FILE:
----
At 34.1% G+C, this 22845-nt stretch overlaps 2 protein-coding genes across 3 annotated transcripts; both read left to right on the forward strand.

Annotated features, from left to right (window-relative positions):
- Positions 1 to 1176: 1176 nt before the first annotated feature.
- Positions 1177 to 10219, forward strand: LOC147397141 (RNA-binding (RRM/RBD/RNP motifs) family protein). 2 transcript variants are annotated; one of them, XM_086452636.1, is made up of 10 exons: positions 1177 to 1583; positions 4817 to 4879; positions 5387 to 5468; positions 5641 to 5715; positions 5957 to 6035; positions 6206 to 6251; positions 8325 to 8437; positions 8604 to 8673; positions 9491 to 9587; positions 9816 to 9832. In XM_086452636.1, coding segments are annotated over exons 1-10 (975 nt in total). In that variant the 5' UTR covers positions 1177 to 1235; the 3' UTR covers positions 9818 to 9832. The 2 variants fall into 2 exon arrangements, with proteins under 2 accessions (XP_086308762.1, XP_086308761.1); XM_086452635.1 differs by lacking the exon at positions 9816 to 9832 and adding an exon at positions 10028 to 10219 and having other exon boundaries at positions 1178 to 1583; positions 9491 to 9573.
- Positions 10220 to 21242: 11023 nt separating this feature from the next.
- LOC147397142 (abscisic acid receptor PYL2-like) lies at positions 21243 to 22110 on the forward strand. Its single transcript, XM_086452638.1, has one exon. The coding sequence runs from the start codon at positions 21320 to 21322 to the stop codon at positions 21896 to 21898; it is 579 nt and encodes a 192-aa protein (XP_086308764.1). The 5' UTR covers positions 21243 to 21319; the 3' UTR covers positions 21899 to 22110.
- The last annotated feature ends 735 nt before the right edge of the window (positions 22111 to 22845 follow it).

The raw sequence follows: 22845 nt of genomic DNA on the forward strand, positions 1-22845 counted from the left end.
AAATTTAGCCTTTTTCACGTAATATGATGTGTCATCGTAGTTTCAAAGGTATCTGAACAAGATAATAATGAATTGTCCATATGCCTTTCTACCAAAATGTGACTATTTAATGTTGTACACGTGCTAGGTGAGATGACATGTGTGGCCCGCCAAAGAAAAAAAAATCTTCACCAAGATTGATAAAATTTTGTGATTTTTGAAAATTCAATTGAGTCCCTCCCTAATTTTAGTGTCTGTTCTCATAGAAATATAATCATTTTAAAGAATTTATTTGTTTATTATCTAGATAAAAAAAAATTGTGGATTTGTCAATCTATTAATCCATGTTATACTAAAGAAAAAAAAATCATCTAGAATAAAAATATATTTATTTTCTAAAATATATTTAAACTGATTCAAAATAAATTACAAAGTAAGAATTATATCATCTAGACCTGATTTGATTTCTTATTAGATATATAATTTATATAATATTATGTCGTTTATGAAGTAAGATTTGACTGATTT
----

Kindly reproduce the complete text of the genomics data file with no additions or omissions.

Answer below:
At 34.1% G+C, this 22845-nt stretch overlaps 2 protein-coding genes across 3 annotated transcripts; both read left to right on the forward strand.

Annotated features, from left to right (window-relative positions):
- Positions 1 to 1176: 1176 nt before the first annotated feature.
- Positions 1177 to 10219, forward strand: LOC147397141 (RNA-binding (RRM/RBD/RNP motifs) family protein). 2 transcript variants are annotated; one of them, XM_086452636.1, is made up of 10 exons: positions 1177 to 1583; positions 4817 to 4879; positions 5387 to 5468; positions 5641 to 5715; positions 5957 to 6035; positions 6206 to 6251; positions 8325 to 8437; positions 8604 to 8673; positions 9491 to 9587; positions 9816 to 9832. In XM_086452636.1, coding segments are annotated over exons 1-10 (975 nt in total). In that variant the 5' UTR covers positions 1177 to 1235; the 3' UTR covers positions 9818 to 9832. The 2 variants fall into 2 exon arrangements, with proteins under 2 accessions (XP_086308762.1, XP_086308761.1); XM_086452635.1 differs by lacking the exon at positions 9816 to 9832 and adding an exon at positions 10028 to 10219 and having other exon boundaries at positions 1178 to 1583; positions 9491 to 9573.
- Positions 10220 to 21242: 11023 nt separating this feature from the next.
- LOC147397142 (abscisic acid receptor PYL2-like) lies at positions 21243 to 22110 on the forward strand. Its single transcript, XM_086452638.1, has one exon. The coding sequence runs from the start codon at positions 21320 to 21322 to the stop codon at positions 21896 to 21898; it is 579 nt and encodes a 192-aa protein (XP_086308764.1). The 5' UTR covers positions 21243 to 21319; the 3' UTR covers positions 21899 to 22110.
- The last annotated feature ends 735 nt before the right edge of the window (positions 22111 to 22845 follow it).

The raw sequence follows: 22845 nt of genomic DNA on the forward strand, positions 1-22845 counted from the left end.
AAATTTAGCCTTTTTCACGTAATATGATGTGTCATCGTAGTTTCAAAGGTATCTGAACAAGATAATAATGAATTGTCCATATGCCTTTCTACCAAAATGTGACTATTTAATGTTGTACACGTGCTAGGTGAGATGACATGTGTGGCCCGCCAAAGAAAAAAAAATCTTCACCAAGATTGATAAAATTTTGTGATTTTTGAAAATTCAATTGAGTCCCTCCCTAATTTTAGTGTCTGTTCTCATAGAAATATAATCATTTTAAAGAATTTATTTGTTTATTATCTAGATAAAAAAAAATTGTGGATTTGTCAATCTATTAATCCATGTTATACTAAAGAAAAAAAAATCATCTAGAATAAAAATATATTTATTTTCTAAAATATATTTAAACTGATTCAAAATAAATTACAAAGTAAGAATTATATCATCTAGACCTGATTTGATTTCTTATTAGATATATAATTTATATAATATTATGTCGTTTATGAAGTAAGATTTGACTGATTT